The National Television and Computer Recycling Scheme has recycled over 3000 tones of e-waste in it’s first year, announced Shane Rattenbury today.
This is a good thing. We produce more and more e-waste every year as a society.
“Since the introduction of the scheme on 15 May 2012, the Canberra community has handed over 3,076 tonnes of televisions and computers for recycling to the Mitchell and Mugga Lane Transfer Stations, equating to roughly 8.6 tonnes of e-waste per day,” Mr Rattenbury said.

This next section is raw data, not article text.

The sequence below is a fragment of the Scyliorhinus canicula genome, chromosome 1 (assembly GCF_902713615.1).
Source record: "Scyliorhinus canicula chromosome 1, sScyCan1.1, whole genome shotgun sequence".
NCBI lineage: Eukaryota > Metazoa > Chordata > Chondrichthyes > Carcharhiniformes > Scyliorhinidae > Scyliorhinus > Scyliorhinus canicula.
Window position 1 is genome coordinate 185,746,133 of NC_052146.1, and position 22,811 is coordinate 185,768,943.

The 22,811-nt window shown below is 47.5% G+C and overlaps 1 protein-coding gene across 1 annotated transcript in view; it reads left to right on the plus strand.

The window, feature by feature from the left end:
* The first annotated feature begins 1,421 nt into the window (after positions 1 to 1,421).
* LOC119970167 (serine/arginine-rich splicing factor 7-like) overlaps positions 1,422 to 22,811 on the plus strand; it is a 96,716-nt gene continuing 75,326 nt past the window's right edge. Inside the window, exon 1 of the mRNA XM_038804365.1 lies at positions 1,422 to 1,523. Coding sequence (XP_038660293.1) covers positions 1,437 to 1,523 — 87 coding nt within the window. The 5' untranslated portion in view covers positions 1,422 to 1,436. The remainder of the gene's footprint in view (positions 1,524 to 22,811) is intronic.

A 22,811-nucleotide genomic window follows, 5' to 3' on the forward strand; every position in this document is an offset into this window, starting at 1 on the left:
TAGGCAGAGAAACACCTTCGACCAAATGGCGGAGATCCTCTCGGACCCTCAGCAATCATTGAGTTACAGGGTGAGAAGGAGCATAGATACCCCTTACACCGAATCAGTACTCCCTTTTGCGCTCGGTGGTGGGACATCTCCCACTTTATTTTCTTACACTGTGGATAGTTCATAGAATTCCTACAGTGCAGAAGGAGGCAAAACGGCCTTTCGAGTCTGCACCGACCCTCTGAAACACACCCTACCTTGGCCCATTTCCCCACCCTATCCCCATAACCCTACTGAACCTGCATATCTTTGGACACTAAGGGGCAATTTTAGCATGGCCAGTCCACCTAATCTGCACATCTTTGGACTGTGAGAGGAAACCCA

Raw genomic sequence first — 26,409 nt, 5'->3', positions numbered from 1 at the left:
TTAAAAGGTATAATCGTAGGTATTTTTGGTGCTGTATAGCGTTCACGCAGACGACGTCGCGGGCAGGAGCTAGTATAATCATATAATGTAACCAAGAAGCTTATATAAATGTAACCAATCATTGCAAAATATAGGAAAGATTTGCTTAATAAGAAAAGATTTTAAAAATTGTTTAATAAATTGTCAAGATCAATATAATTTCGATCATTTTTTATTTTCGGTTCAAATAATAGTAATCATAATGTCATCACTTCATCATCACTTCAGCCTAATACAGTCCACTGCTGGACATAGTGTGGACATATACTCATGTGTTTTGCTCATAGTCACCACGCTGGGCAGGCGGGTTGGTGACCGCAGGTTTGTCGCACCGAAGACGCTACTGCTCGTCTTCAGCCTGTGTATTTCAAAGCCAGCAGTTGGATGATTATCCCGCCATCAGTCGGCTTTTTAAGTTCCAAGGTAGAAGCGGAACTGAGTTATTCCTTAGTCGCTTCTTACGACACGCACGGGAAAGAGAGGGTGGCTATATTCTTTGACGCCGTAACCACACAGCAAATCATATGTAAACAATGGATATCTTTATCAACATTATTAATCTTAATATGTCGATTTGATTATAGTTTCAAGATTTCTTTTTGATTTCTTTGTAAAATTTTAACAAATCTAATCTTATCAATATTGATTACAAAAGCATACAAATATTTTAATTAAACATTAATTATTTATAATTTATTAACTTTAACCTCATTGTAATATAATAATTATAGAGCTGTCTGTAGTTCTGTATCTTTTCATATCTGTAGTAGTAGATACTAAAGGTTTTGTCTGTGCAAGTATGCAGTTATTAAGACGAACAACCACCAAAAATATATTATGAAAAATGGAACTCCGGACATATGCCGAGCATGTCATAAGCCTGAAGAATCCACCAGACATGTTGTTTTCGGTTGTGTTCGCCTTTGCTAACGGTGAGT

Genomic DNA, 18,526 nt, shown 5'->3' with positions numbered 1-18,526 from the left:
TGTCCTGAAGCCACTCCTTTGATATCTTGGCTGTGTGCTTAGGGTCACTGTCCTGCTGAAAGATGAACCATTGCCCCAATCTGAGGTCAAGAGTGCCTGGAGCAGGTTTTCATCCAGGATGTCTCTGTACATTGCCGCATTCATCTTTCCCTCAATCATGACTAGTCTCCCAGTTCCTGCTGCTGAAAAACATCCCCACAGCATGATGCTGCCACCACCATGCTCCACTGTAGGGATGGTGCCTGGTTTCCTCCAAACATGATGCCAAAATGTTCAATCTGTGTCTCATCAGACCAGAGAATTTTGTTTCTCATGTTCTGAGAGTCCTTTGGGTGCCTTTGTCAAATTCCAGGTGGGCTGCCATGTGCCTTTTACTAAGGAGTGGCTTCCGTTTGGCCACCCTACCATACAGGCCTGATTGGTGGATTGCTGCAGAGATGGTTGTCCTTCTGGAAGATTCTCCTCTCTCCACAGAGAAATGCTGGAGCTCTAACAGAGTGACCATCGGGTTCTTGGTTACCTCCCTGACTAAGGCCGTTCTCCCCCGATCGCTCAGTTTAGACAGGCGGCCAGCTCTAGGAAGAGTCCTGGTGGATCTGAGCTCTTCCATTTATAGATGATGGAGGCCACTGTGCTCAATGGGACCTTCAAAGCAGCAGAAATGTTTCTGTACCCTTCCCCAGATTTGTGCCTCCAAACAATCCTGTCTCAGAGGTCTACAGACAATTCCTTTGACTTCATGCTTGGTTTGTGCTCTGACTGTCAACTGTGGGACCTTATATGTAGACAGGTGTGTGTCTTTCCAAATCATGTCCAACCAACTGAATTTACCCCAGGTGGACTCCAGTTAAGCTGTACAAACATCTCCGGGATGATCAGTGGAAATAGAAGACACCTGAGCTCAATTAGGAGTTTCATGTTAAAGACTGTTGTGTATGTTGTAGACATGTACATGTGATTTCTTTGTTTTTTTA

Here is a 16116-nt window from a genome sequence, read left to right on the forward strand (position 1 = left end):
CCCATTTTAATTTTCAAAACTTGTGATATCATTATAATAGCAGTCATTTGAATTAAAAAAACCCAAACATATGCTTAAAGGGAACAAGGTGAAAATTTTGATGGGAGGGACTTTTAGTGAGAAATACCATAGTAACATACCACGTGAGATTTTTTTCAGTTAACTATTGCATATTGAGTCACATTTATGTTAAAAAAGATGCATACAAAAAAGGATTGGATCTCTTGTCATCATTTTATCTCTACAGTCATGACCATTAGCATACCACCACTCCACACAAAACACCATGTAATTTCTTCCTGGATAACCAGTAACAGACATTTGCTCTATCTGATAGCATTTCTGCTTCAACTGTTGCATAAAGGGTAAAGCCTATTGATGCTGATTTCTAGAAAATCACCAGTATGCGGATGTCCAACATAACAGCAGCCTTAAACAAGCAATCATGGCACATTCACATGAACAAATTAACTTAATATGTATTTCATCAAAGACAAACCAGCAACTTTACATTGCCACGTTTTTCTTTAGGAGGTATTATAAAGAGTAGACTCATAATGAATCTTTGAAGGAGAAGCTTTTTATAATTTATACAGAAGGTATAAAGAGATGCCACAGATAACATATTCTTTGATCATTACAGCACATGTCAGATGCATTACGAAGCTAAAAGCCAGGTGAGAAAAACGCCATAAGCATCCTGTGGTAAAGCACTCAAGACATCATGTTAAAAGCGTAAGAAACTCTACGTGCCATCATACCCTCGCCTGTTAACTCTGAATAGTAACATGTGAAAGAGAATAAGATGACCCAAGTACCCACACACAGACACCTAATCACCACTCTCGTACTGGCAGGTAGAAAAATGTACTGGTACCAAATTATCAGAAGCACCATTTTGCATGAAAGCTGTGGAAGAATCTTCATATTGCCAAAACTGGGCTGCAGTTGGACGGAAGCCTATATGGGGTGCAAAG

“The ACT was the first jurisdiction to implement this national scheme and there is no doubt it has been fully embraced by the community.
“In the 2010-11 financial year, before the scheme was introduced, a total of 795 tonnes of televisions and computers were recycled. For that figure to rise to 3,076 in the first year of the scheme only confirms its success. There has also been a significant drop in illegal dumping of televisions and computers since the scheme commenced.
Mr Rattenbury said that the National Television and Computer Recycling Scheme is designed to boost recycling rates for televisions and computers and provide a long-term solution to e-waste.
“The scheme is important as e-waste products make up an increasing part of the overall waste stream, contain valuable materials that can be re-used and contain hazardous materials which need to be managed in a safe manner,” he continued.